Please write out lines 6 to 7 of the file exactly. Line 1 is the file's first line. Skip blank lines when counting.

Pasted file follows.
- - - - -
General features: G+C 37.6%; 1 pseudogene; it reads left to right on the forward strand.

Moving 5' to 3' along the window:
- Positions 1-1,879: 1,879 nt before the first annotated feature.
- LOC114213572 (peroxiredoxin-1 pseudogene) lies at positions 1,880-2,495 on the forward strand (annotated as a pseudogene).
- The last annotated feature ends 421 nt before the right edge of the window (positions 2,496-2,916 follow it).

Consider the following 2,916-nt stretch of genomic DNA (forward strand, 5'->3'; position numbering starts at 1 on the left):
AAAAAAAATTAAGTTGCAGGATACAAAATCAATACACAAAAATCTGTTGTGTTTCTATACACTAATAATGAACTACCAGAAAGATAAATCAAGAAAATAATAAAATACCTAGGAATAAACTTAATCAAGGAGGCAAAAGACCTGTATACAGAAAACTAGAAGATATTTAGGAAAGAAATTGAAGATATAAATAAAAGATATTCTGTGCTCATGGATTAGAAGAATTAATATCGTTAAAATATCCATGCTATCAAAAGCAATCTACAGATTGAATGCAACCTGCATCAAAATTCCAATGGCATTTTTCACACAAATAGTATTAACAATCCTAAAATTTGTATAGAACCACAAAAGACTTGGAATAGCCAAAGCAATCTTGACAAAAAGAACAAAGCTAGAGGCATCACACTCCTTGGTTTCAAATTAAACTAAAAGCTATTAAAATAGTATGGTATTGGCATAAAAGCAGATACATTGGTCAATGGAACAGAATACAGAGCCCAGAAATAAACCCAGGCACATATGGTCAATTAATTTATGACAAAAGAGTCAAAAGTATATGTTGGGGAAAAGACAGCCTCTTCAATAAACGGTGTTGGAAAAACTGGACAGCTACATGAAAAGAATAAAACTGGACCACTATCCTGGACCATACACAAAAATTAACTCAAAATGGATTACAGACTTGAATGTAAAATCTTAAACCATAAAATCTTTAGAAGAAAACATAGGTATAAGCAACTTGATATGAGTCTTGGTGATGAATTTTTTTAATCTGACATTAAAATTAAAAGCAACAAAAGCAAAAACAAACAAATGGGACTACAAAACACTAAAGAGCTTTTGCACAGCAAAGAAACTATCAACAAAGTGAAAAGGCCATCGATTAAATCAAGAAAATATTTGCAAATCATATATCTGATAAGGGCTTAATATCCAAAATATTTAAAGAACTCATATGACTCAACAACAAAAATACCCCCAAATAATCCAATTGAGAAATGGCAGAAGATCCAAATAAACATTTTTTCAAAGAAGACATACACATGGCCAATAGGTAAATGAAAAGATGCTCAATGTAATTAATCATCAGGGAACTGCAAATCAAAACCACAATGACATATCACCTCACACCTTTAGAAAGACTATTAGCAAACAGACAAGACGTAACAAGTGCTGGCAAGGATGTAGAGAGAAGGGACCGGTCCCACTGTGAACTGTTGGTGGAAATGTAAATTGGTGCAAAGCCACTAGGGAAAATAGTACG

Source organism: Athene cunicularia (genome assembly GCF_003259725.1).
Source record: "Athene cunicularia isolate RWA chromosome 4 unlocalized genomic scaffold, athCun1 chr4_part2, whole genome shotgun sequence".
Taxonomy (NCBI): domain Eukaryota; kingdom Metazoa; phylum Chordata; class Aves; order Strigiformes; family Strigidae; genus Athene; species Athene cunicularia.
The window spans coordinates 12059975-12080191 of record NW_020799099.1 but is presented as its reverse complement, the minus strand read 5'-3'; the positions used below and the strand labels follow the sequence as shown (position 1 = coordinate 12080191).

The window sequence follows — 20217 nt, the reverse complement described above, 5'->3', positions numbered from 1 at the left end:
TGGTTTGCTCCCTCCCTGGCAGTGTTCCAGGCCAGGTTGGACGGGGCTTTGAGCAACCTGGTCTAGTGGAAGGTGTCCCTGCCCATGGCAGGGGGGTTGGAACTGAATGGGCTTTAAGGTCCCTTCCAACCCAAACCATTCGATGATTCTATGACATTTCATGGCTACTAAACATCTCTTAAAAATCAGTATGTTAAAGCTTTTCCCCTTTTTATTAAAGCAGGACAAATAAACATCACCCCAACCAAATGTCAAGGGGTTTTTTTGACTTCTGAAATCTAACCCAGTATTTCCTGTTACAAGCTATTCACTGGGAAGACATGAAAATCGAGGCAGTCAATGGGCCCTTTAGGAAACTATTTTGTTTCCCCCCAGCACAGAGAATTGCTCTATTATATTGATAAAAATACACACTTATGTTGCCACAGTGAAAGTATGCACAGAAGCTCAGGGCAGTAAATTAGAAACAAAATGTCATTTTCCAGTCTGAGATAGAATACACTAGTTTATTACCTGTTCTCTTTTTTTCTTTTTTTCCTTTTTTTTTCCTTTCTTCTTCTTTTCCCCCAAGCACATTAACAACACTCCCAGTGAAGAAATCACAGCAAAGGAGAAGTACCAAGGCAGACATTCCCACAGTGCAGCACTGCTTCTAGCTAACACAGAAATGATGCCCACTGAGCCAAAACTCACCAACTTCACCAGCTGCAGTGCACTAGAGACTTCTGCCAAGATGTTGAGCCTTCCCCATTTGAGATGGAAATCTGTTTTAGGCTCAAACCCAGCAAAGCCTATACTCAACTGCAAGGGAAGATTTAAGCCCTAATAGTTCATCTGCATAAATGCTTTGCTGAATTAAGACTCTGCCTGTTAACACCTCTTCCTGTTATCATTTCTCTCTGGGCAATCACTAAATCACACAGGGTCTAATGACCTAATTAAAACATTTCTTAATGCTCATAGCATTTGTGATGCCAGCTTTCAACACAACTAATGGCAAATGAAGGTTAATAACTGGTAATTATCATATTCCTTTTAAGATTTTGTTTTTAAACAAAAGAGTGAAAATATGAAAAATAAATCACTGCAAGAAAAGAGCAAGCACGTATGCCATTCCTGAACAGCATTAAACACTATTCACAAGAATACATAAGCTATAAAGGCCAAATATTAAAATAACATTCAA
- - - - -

Consider the following 2,916-nt stretch of genomic DNA (forward strand, 5'->3'; position numbering starts at 1 on the left):
AAAAAAAATTAAGTTGCAGGATACAAAATCAATACACAAAAATCTGTTGTGTTTCTATACACTAATAATGAACTACCAGAAAGATAAATCAAGAAAATAATAAAATACCTAGGAATAAACTTAATCAAGGAGGCAAAAGACCTGTATACAGAAAACTAGAAGATATTTAGGAAAGAAATTGAAGATATAAATAAAAGATATTCTGTGCTCATGGATTAGAAGAATTAATATCGTTAAAATATCCATGCTATCAAAAGCAATCTACAGATTGAATGCAACCTGCATCAAAATTCCAATGGCATTTTTCACACAAATAGTATTAACAATCCTAAAATTTGTATAGAACCACAAAAGACTTGGAATAGCCAAAGCAATCTTGACAAAAAGAACAAAGCTAGAGGCATCACACTCCTTGGTTTCAAATTAAACTAAAAGCTATTAAAATAGTATGGTATTGGCATAAAAGCAGATACATTGGTCAATGGAACAGAATACAGAGCCCAGAAATAAACCCAGGCACATATGGTCAATTAATTTATGACAAAAGAGTCAAAAGTATATGTTGGGGAAAAGACAGCCTCTTCAATAAACGGTGTTGGAAAAACTGGACAGCTACATGAAAAGAATAAAACTGGACCACTATCCTGGACCATACACAAAAATTAACTCAAAATGGATTACAGACTTGAATGTAAAATCTTAAACCATAAAATCTTTAGAAGAAAACATAGGTATAAGCAACTTGATATGAGTCTTGGTGATGAATTTTTTTAATCTGACATTAAAATTAAAAGCAACAAAAGCAAAAACAAACAAATGGGACTACAAAACACTAAAGAGCTTTTGCACAGCAAAGAAACTATCAACAAAGTGAAAAGGCCATCGATTAAATCAAGAAAATATTTGCAAATCATATATCTGATAAGGGCTTAATATCCAAAATATTTAAAGAACTCATATGACTCAACAACAAAAATACCCCCAAATAATCCAATTGAGAAATGGCAGAAGATCCAAATAAACATTTTTTCAAAGAAGACATACACATGGCCAATAGGTAAATGAAAAGATGCTCAATGTAATTAATCATCAGGGAACTGCAAATCAAAACCACAATGACATATCACCTCACACCTTTAGAAAGACTATTAGCAAACAGACAAGACGTAACAAGTGCTGGCAAGGATGTAGAGAGAAGGGACCGGTCCCACTGTGAACTGTTGGTGGAAATGTAAATTGGTGCAAAGCCACTAGGGAAAATAGTACG